Thursday, June 10, 2010
Posted by ML Awanohara
1) I'm remembering a particular Victorian house with thick and gnarled vines of wisteria framing its front door, in the town in East Anglia where I once lived. I became obsessed with this house and would often fantasize about living there and leading a storybook life. This fantasy never diminished, even when I learned that its real-life inhabitants were terribly unhappy (they were among the first couples amongst my set to divorce).
2) Some people have salad days, but I have wisteria days. This blog doesn't really need another metaphor, but there is something about the wisteria plant, its mixture of whimsy and hardiness (wisteria grows quickly and aggressively, living for up to 100 years), that suggests the kinds of qualities I had to draw on in the early stages of living abroad, so far away from my family and everything I'd known. Playful, curious, enthusiastic on the one hand, and full of fortitude and powers of endurance on the other.
3) Wisteria is quintessentially Victorian. I'm fascinated with Victorian times, which produced the metaphor of "seeing the elephant," around which this blog is built. It was the German Dr. Philipp Franz Balthasar von Siebold who brought the first wisteria and hydrangea plants to Europe from Japan. (He went to Japan in 1822 to gather information on that closed-off country.) Thanks to him, Victorians could adorn their houses with wisteria.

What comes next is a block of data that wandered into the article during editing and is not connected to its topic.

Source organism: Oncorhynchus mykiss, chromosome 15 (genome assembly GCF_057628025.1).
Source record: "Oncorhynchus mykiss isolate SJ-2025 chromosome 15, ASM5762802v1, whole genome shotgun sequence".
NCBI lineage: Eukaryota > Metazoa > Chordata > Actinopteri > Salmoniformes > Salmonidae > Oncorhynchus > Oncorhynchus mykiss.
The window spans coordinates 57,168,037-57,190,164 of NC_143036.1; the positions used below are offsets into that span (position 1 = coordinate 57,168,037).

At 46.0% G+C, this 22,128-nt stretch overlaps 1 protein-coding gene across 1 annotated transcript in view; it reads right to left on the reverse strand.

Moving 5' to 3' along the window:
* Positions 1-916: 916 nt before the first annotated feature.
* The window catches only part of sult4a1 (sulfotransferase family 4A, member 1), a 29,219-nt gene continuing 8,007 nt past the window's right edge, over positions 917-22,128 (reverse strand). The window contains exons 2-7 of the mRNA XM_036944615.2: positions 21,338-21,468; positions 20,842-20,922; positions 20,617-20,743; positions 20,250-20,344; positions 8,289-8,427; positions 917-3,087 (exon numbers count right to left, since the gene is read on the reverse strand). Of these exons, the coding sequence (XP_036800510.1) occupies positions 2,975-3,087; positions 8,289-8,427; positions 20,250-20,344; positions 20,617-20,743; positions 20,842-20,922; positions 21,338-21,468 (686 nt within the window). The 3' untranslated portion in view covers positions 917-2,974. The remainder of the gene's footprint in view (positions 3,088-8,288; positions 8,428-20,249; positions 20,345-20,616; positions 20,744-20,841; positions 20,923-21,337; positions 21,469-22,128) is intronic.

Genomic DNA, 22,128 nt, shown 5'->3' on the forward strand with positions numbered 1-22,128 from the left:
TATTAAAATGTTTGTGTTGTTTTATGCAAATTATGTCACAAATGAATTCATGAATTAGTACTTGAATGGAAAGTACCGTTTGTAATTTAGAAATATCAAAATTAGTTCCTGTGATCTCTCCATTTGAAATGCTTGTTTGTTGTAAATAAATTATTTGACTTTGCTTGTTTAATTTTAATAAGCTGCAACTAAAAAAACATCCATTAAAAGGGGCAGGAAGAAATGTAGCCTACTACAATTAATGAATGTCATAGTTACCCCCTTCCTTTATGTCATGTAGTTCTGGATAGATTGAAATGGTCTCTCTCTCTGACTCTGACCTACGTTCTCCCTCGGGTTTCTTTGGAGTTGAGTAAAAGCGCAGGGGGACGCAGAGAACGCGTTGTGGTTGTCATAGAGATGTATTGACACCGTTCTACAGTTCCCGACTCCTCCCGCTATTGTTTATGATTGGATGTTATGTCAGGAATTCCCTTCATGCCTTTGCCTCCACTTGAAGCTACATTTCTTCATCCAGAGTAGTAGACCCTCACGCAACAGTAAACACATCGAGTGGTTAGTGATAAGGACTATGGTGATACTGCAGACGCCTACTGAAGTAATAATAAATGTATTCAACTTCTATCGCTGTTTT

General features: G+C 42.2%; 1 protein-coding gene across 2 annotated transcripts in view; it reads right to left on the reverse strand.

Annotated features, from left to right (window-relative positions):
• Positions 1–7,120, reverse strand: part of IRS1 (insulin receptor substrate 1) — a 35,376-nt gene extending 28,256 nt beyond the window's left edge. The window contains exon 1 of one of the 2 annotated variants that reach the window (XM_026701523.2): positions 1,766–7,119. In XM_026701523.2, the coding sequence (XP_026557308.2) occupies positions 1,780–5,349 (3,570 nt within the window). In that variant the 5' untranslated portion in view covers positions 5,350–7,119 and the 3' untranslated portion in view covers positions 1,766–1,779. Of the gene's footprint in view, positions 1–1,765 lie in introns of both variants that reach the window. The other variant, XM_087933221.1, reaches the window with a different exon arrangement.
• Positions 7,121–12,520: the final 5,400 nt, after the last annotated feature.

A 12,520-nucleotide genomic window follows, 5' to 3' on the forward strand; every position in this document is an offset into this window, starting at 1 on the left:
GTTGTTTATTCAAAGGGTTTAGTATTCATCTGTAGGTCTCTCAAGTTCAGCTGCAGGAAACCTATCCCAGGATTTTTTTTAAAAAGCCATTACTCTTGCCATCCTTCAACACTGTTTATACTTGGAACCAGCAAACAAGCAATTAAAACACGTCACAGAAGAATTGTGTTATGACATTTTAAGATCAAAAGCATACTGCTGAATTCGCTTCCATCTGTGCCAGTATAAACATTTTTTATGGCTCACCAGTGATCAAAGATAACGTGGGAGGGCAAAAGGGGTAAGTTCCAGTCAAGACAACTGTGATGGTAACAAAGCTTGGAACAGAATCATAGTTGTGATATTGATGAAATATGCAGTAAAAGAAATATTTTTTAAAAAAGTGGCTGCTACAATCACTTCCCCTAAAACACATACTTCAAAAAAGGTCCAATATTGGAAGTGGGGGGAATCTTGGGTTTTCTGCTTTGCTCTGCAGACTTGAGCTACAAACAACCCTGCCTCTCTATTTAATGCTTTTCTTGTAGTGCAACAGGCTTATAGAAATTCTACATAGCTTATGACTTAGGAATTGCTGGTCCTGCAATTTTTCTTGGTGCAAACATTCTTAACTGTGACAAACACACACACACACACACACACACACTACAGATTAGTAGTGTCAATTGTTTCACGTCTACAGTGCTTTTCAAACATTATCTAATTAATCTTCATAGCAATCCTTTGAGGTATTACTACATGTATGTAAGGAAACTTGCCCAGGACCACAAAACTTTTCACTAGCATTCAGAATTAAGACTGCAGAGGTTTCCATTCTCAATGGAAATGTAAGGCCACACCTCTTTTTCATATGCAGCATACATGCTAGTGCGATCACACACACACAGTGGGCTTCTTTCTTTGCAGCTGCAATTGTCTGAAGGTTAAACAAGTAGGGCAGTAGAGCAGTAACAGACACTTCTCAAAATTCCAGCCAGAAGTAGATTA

5) Memories of natural beauty help to counteract the sadness that I feel while being bombarded with images from the the Gulf of Mexico oil spill. Is this what I came home for?
At the same time, I've been thinking that we world travelers are somewhat culpable in this disaster. Let's be honest: we have something in common with oil excavators. As recounted in a previous post, "seeing the elephant" was originally used by those who rushed to California in hopes of striking gold and getting rich quick. Oil, of course, is black gold.
While we may not literally seek gold or oil, we expat types tend to follow the money, going abroad to seek adventure and fortune, hopping on airplanes that leave a large carbon footprint without so much as batting an eye. We may not have chosen to live in the United States, but our actions, too, have played a part in driving the relentless demand for black gold--which fuels (quite literally) our adventures.
I am grateful to Matthew Rees for supplying a relatively recent photo of English wisteria.